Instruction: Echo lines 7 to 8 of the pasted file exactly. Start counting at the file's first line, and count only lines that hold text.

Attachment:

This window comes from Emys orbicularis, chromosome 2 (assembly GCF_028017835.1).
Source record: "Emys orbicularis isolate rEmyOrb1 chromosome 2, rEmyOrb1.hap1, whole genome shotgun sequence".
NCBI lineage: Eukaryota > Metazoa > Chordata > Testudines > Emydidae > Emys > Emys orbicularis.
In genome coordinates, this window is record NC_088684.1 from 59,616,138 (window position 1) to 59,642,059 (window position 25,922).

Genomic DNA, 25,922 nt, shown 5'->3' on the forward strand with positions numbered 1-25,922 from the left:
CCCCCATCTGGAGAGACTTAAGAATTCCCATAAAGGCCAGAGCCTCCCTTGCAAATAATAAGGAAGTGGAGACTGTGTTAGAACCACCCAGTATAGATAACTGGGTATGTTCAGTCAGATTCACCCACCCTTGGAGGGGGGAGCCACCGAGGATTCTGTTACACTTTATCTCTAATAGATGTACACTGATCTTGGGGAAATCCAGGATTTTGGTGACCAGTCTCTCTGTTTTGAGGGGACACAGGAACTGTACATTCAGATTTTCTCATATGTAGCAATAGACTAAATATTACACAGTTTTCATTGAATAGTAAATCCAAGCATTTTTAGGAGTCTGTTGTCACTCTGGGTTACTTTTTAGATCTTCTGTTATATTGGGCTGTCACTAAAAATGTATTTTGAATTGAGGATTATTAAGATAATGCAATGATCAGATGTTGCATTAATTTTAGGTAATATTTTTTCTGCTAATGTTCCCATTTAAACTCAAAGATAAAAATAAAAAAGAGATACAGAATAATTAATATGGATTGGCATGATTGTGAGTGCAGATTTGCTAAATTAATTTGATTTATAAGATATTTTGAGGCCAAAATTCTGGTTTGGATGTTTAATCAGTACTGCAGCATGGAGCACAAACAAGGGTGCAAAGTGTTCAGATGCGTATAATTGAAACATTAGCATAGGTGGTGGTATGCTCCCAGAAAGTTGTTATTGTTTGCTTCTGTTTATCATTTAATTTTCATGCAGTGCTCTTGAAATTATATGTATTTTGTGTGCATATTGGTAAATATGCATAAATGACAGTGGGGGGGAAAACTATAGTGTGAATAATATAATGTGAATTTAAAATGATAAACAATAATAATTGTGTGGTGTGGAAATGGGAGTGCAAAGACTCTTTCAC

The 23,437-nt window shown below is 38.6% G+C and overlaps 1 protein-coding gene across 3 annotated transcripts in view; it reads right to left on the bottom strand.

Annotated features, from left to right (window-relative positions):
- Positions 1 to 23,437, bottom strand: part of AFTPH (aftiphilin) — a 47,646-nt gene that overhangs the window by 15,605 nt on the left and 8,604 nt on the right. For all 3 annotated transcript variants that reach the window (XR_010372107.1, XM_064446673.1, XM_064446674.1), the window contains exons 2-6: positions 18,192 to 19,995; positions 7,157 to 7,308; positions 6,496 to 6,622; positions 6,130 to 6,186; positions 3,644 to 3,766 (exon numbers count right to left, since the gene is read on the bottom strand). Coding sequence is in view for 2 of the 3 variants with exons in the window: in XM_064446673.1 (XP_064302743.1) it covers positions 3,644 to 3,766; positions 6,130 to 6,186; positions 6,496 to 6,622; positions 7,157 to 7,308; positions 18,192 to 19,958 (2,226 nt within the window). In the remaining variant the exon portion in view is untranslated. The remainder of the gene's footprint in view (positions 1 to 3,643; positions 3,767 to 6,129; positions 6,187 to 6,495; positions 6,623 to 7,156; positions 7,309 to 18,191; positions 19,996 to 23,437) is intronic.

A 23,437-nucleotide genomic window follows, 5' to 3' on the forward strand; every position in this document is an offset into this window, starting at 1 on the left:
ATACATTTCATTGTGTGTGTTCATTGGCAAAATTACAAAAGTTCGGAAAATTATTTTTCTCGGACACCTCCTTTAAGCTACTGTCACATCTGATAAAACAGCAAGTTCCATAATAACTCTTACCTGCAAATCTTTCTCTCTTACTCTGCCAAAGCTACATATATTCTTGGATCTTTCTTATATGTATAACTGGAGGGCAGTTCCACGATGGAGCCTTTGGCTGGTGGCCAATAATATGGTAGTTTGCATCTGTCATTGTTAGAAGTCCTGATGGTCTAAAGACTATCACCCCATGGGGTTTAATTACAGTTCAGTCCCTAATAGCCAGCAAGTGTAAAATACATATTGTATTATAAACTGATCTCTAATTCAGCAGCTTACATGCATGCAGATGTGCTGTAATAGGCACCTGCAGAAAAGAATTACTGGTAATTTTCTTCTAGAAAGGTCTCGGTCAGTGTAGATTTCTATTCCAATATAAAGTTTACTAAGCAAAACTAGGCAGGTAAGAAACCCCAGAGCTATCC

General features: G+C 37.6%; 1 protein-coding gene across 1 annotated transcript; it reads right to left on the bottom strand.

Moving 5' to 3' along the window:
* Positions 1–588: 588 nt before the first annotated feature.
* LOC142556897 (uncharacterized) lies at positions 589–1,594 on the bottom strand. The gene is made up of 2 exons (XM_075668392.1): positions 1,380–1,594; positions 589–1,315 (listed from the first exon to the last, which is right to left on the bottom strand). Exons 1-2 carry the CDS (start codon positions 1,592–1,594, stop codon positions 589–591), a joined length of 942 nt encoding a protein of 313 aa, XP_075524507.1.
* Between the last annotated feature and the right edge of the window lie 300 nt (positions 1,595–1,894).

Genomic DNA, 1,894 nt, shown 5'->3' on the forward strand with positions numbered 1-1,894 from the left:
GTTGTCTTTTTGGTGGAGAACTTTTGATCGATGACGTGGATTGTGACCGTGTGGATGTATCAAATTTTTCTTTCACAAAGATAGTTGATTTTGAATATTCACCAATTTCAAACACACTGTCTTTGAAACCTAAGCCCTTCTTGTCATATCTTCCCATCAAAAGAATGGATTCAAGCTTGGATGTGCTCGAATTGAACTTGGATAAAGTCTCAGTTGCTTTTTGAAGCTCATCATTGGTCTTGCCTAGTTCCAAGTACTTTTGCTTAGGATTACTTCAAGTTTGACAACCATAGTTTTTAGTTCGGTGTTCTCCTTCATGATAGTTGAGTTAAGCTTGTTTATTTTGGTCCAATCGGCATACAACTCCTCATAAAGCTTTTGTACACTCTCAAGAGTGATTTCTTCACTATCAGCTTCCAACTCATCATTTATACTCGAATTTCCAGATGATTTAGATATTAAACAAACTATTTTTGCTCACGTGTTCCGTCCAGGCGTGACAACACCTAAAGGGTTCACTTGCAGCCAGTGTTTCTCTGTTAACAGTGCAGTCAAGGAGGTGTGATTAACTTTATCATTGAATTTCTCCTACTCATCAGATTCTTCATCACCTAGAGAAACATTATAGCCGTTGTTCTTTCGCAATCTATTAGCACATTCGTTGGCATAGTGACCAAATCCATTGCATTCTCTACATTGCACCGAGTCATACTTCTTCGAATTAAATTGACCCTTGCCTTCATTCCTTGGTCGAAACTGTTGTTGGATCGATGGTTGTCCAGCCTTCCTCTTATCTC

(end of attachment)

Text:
The 23,437-nt window shown below is 38.6% G+C and overlaps 1 protein-coding gene across 3 annotated transcripts in view; it reads right to left on the bottom strand.

Annotated features, from left to right (window-relative positions):